The many pieces of identity.

Sandi Falconer

This cry of alarm continues through paragraphs that span multiple pages. Bock-Côté provides sardonic but largely accurate summaries of writers like Ibram X. Kendi and Robin DiAngelo that conclude with comparisons to the Soviet Union and the Chinese Cultural Revolution. (As always, such analogies beg the question of where the gulags are and when the public beatings will start.) Hyperbole aside, some of his anecdotes are legitimately cringeworthy. One concerns a New York professor who supposedly fell asleep during a Zoom meeting on anti-racism and then faced a student petition to have her fired.

But it is not clear what Bock-Côté actually wants until the book’s final pages. One would have thought the problem was racialism (or “decolonialism” or “wokism,” depending on the chapter). It turns out the real enemy is “mass immigration.” This is an existential threat, because the key to a healthy society is to maintain “a national majority sure of itself and possessing a demographic predominance such that its status will never be fundamentally called into question.” In this way, the very presence of those newcomers that he deems insufficiently assimilated becomes cause for panic — a modern-day fall of Constantinople. At the end, Bock-Côté insists on a return to Enlightenment universalism and principles of citizenship, with France serving as the ideal model. Otherwise, Quebec faces the “terrifying phantasm of race war.”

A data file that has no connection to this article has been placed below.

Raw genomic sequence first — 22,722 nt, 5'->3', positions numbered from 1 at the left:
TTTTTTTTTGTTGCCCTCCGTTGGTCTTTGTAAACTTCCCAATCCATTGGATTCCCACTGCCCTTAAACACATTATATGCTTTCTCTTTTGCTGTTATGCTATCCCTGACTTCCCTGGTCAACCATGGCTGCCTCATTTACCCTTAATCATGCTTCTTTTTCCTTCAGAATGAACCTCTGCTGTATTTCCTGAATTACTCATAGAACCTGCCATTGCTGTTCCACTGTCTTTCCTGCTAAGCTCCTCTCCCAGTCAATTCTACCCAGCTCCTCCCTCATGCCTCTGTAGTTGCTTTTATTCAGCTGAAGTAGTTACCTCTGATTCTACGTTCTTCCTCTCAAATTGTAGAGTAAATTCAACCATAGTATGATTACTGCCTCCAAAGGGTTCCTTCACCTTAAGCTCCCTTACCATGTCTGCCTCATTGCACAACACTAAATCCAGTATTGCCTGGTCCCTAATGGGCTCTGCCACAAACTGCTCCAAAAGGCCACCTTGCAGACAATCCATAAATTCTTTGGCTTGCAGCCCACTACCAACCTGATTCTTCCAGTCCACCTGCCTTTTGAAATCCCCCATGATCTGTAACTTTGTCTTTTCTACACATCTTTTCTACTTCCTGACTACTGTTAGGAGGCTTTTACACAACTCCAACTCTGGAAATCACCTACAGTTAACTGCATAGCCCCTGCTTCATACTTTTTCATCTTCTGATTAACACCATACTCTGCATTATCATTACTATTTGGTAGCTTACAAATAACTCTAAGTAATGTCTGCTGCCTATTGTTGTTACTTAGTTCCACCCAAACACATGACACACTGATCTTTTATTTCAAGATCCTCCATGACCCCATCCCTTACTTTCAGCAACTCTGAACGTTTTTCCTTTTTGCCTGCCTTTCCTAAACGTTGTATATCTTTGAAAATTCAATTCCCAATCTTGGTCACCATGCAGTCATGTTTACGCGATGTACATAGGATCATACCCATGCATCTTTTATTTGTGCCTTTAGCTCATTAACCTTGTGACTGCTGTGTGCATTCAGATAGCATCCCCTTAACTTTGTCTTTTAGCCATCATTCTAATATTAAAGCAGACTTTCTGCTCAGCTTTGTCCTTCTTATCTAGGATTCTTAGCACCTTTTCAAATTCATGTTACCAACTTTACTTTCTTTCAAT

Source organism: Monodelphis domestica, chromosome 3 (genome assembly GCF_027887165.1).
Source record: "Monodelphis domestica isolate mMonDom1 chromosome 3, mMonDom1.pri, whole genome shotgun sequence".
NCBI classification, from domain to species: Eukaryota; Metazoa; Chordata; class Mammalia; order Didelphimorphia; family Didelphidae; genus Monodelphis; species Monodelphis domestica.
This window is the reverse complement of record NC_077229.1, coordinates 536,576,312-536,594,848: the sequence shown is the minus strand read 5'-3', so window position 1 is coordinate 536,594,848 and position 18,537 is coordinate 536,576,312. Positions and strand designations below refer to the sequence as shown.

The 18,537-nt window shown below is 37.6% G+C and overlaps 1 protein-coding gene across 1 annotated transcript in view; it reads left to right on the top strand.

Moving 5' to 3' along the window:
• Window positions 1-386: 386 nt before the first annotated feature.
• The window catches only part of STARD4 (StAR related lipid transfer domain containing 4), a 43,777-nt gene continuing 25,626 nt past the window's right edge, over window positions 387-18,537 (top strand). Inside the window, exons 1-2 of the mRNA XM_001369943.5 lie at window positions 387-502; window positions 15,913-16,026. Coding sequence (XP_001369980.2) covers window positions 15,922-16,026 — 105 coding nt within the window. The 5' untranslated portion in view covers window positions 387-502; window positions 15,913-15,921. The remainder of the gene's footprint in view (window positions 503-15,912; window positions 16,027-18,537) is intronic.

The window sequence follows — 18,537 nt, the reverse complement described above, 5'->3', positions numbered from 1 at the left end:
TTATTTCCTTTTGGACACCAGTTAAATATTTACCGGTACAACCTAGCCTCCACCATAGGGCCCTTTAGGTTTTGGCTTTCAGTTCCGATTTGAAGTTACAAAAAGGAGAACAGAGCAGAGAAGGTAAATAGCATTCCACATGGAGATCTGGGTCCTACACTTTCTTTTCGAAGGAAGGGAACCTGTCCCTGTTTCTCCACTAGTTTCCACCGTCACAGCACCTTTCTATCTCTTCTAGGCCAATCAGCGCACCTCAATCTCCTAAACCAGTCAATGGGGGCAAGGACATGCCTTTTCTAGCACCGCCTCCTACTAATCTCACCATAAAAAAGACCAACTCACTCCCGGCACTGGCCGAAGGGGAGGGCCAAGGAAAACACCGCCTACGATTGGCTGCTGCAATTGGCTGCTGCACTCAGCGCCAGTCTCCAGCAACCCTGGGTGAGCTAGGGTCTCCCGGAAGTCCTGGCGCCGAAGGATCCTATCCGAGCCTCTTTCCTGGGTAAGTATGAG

Ignoring someone like Bock-Côté would be an act of willful blindness, particularly now that his rhetoric has gained political traction. Last November, for example, François Legault controversially recommended one of Bock-Côté’s earlier books, L’empire du politiquement correct (The empire of the politically correct). And in response to recent criticisms of Bill 21 as discriminatory against religious minorities, the premier took a page from the writer’s playbook and denounced the “woke” as those who “want to make us feel guilty for defending the Québécois nation, for defending its values.” Nevertheless, framing Bock-Côté as a representative voice would be an act of bad faith; other writers want to dismantle forms of exploitation in Quebec, not protect their society from the menace of diversity.

Alexandra Pierre’s Empreintes de résistance: Filiations et récits de femmes autochtones, noires, et racisées (Marks of resistance: Filiations and stories of Indigenous, Black, and racialized women) presents the perspective that Bock-Côté sees as so threatening. The book provides portraits of nine activists of colour, many of them first- or second-generation immigrants who have not always felt welcomed in Quebec and who see the decolonization of the province’s institutions as an urgent task. The language can be martial, as Pierre celebrates resistance and collective struggle. Yet rather than a mob of “racialists,” she gives us individuals, each with distinct outlooks and priorities.

Pierre describes the book’s inciting incident as a panel where she explained how her family history and the political strategies of Haitian women had informed her activism. Her audience appeared surprised, perhaps having expected a story of “successful ‘integration’ of the ideals of the Quiet Revolution, Quebec’s feminists, and its left.” This reaction helped her realize that her own relationship with “majority feminism” was an ambivalent one, so she set out to interview women with similar trajectories.